The word kuf also means the “eye of a needle.” The sages teach us that even in the most irrational dream one cannot see an elephant passing through the eye of a needle. Yet, on Purim one experiences this great wonder, which, in Kabbalah and Chassidut, symbolizes the truly infinite essence of God’s transcendent light entering into the finite context of physical reality and revealing itself in full to the Jewish soul.

The innermost essence of one’s true self, unmasked. An irrational dream, and the great wonder of an elephant passing through the eye of a needle. Life manifest. Onward with joy.

Image: Kuf, by Eli Serabeth

Spa Day

5749aa8a38984b91eef5c64bf4ddecb2The day started out beautifully. Simply. Coffee, of course. Straightening up around the house–emptying trash and recycling, washing a sinkful of dishes by hand, picking up bits and pieces of trash from the living room, where the girls made Valentines for their classmates Thursday night.

Sweeping the floor, folding and putting away piles of clothes.

This kind of activity pleases me greatly, especially when it’s not the end of the workday but rather Saturday morning, the whole weekend ahead of us.

I found my way to the green yoga mat I didn’t set foot on for most of this past week, a week that alternated between days that felt lucid and easy and days  that felt slogging and heavy and long. I completed two videos from this free 30 Day Yoga Challenge, with a teacher named Erin Motz. I’ve been enjoying these; they are short (between 12 and 20 minutes), and often I keep going when one is over, following whatever other poses my body asks for and needs.

Mani was in our bedroom with her timer set for one hour, working on her novel. Later, we’d both comment on how good it felt, to have our space filled with that kind of concentration, each of us doing something we say we want to do but have had periods of not making time for. “It feels like how we’re going to live,” she said. “It’s how we are living,” I noted. And then she added that she’d almost said, “It’s how we want to live.” We both smiled at this sequence–from want to, to going to, to neither wanting or waiting, but living.

At the end of my practice, I spent quite a while lying on the floor in savasana with my arms stretched out at my sides, body long, breath easy. When I placed my hands in prayer position, I brought them to my heart and held them there for a good long while, offering thanks for so many things, and praying for many things, too. The mat faces the bookshelf in the living room, and earlier I’d had to resist the impulse to start fussing with the books while I was in upward dog. Now, though, I was sitting up. I bowed to the floor, then reached for one book at a time, without thinking about which one or why.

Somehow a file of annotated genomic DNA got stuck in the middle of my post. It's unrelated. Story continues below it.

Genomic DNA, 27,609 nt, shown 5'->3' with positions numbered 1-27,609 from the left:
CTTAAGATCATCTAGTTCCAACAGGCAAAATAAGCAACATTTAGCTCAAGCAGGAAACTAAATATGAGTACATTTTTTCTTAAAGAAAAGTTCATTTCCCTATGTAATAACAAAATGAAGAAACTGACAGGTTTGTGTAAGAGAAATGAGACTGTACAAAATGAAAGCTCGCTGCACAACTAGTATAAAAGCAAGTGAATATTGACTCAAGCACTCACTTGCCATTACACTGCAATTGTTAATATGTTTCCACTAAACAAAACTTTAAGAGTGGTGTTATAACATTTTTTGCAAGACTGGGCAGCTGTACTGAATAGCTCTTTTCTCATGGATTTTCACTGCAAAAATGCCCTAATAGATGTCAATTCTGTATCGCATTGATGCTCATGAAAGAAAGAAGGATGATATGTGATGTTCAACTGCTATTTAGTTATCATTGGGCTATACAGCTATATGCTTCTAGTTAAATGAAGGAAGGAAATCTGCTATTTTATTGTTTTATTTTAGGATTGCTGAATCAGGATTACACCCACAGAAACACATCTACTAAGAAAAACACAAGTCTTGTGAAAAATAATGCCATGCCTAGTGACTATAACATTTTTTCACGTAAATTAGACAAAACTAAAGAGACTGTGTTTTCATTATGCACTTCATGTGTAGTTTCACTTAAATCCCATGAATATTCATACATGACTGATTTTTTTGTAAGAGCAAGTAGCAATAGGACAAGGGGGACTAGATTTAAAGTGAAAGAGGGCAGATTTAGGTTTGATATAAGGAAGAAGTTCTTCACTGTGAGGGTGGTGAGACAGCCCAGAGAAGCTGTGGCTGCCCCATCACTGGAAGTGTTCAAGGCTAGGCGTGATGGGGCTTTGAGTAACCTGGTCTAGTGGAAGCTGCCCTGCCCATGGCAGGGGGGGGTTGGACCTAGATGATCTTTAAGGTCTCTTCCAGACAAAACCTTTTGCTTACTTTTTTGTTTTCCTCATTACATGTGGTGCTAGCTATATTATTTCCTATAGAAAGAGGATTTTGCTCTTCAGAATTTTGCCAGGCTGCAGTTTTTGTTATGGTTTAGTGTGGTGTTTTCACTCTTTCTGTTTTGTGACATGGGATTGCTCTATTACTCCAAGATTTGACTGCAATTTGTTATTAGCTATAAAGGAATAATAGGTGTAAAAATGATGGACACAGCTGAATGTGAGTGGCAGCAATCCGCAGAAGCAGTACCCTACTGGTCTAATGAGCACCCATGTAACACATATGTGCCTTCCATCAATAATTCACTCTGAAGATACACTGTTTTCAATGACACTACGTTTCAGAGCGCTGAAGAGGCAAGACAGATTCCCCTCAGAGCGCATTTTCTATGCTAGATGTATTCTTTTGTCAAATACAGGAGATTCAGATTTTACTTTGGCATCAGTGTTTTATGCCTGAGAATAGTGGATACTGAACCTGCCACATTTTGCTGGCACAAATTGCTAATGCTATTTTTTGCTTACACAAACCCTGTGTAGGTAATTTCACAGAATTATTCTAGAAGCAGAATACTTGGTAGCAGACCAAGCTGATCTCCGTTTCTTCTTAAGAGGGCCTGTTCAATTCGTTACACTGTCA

One after another, the books I pulled and the pages I opened to amazed me; some would clearly work their way into a new writing prompt (I’m going to work on the ones for April tomorrow); others reminded me of something I needed to hear; and in one, I found a homemade bookmark from an artist friend, painted on one side with a beautiful handwritten note dated June, 2008 on the other: Trust gravity. As you embark on each moment’s journey of light and dark and mystery, feel held, grounded, by this nourishing force. The book this was tucked into was “Bird by Bird,” in a chapter called “Writing a Present.”

I went into the kitchen after that, clutching a stack of books. Mani was washing a pot to cook rice. I went up behind her and nuzzled her shoulder, feeling grateful for the quiet within and around us. I showered and fixed myself a breakfast of fried eggs and toast and juice. Mani read the most recent installments from her novel to me, and I sat on the edge of the bed and on the edge of my seat, listening, visualizing the scenes as if it’s a book that’s already complete, which I am quite convinced it is and that she’s just channeling it. It’s that good.

The next few hours passed with us just here. We had a couple of bouts of debating whether she felt well enough to go out; her blood pressure and potassium have been very low, which can cause–and has been causing–significant light-headedness and heart palpitations. As much as we were both feeling a bit cooped up and wanting to get out of the house together, we decided it’d be better for her not to push it. The landlord came by to change some lightbulbs. Mani made another pot of rice. She read me this moving story about an Orthodox Jewish family with a gay teenaged son, and how they’d chosen to move to a brand-new community where he was accepted and they were welcomed.

I made a batch of chocolate-chip cookies.

At this point it was 3:30pm. Suddenly a little feeling of The Day is Going By Too Quickly started to seep in. We needed a few groceries; I wanted to bring cookies over to my parents’ house, where my dad’s recovering from surgery (and woo-hoo we got him hooked on “Breaking Bad”–I can’t tell you how irrationally happy this makes me; and only he could compare it to a Dickens novel and have that make perfect sense).